The combination of the intense sweeteners and bulking agents set out above, in the proportions disclosed, results in a synergistic sweetening composition having a delayed and enhanced sweetness effect. The sweetening intensity and the delayed sweetening effect of the present composition are markedly greater than that expected by mere combination of the intense sweetener and bulking agent ingredients. Accordingly, applicants' synergistic sweetening compositions have the advantage of providing an improved taste over a prolonged period of time as well as requiring lower amounts of sweetener to adequately sweeten an ingestible composition with no effect on the sweetness of the composition.

Once prepared, the inventive synergistic sweetening composition may be stored for future use or may be formulated with conventional additives, such as pharmaceutically acceptable carriers or confectionery ingredients to prepare a wide variety of ingestible compositions, such as foodstuffs, beverages, jellies, extracts, confectionery products, pharmaceutical compositions administered orally, and hygienic products such as toothpastes, dental lotions, chewing gums or mouth washes.

The present invention extends to methods of making the ingestible compositions. In such a method, a composition is made by admixing the synergistic sweetening composition of the present invention with the other ingredients of the final desired composition. Other ingredients will usually be incorporated into the composition as dictated by the nature of the desired composition as well known by those having ordinary skill in the art. The ultimate ingestible compositions are readily prepared using methods generally known in the food technology and pharmaceutical arts.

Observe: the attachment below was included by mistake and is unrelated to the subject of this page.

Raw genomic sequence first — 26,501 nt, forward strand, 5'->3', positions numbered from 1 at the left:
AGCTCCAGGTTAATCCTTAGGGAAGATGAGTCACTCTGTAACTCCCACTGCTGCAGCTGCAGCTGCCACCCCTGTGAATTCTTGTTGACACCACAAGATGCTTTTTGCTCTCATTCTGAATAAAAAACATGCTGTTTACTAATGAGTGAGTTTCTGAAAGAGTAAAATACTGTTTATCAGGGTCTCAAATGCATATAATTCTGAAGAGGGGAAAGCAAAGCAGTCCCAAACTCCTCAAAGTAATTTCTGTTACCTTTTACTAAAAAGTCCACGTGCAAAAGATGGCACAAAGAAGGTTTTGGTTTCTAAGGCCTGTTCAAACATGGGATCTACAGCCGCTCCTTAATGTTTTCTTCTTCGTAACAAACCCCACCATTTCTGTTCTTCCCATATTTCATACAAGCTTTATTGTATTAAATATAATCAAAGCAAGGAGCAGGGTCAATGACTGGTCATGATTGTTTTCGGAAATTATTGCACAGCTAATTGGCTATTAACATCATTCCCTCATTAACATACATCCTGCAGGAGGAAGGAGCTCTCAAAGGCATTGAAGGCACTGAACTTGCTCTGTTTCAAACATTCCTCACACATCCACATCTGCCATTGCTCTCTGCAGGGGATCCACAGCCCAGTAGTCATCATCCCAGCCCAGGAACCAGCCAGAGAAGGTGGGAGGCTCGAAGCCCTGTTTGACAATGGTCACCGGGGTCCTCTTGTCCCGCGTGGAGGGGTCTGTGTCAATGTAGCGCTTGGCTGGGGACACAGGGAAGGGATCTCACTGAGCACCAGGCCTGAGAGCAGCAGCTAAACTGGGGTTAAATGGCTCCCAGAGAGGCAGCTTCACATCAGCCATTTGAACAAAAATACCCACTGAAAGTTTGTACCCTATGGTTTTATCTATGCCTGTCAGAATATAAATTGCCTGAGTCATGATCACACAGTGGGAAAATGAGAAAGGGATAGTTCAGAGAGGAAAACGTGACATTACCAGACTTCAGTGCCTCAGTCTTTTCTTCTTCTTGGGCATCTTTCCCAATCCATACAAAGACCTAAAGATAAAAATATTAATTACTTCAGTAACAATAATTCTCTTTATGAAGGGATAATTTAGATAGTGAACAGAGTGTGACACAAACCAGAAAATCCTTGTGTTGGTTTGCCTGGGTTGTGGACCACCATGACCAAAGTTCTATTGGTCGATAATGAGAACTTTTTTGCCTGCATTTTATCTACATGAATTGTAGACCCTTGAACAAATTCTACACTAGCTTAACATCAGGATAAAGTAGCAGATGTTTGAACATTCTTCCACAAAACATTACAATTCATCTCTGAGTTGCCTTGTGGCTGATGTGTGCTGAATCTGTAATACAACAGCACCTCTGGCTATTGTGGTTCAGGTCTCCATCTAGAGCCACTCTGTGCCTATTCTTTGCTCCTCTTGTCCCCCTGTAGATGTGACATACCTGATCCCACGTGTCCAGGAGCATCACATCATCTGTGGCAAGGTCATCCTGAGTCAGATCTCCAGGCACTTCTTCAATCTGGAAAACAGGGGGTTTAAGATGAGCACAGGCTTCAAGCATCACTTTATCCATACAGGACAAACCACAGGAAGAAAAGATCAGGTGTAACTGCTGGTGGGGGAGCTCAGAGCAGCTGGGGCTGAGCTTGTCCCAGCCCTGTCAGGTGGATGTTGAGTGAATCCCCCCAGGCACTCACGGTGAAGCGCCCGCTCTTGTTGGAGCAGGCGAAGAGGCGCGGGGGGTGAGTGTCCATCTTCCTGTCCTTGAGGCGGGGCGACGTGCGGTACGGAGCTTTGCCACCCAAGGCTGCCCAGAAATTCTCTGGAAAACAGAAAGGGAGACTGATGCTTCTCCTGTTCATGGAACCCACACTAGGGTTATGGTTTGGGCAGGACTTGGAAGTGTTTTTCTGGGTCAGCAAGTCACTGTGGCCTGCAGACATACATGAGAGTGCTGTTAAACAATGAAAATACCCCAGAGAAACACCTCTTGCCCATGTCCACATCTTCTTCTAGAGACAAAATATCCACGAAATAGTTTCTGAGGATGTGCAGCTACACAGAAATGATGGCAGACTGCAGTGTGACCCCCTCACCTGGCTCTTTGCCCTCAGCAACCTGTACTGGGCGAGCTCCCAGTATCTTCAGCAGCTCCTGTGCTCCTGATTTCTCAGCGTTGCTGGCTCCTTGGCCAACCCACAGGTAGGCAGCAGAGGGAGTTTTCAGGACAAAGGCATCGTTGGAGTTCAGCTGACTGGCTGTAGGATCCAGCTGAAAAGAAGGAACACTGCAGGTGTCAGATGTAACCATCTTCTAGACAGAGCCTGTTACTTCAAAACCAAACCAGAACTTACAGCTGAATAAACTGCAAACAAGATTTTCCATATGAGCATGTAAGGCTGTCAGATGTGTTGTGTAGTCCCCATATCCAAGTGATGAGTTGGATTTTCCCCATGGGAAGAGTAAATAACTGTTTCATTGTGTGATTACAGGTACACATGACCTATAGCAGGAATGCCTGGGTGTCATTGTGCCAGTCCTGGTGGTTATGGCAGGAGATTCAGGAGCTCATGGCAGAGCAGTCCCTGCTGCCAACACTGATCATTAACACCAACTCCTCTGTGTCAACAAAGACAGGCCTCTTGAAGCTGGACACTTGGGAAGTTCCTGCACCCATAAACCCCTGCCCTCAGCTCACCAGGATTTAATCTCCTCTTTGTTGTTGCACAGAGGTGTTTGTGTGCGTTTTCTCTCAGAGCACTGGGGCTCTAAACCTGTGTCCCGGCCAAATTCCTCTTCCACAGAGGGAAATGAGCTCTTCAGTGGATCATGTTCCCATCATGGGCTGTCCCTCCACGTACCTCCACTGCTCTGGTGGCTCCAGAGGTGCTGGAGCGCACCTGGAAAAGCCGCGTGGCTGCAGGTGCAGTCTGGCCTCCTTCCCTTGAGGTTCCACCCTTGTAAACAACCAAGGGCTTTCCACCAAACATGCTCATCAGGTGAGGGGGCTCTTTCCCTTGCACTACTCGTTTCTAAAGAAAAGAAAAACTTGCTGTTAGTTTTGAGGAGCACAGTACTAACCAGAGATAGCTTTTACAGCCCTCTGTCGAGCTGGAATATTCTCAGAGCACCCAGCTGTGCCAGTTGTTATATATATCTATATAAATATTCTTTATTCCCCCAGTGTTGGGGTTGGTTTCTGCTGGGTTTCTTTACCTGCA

An important aspect of the present invention includes a chewing gum composition incorporating the inventive synergistic sweetening composition and a method for preparing the chewing gum composition, including both chewing gum and bubble gum formulations. With regard to a chewing gum composition, such compositions contain a gum base, the inventive synergistic sweetening composition, and various additives.

The gum base employed will vary greatly depending upon various factors such as the type of base desired, the consistency of gum desired and the other components used in the composition to make the final chewing gum product. The gum base may be any water-insoluble gum base known in the art, and includes those gum bases utilized for chewing gums and bubble gums. Illustrative examples of suitable polymers in gum bases include both natural and synthetic elastomers and rubbers. For example, those polymers which are suitable as gum bases include, without limitation, substances of vegetable origin such as chicle, crown gum, nispero, rosidinha, jelutong, perillo, niger gutta, tunu, balata, gutta-percha, lechi-capsi, sorva, gutta kay, mixtures thereof and the like. Synthetic elastomers such as butadiene-styrene copolymers, polyisobutylene, isobutyleneisoprene copolymers, polyethylene, mixtures thereof and the like are particularly useful.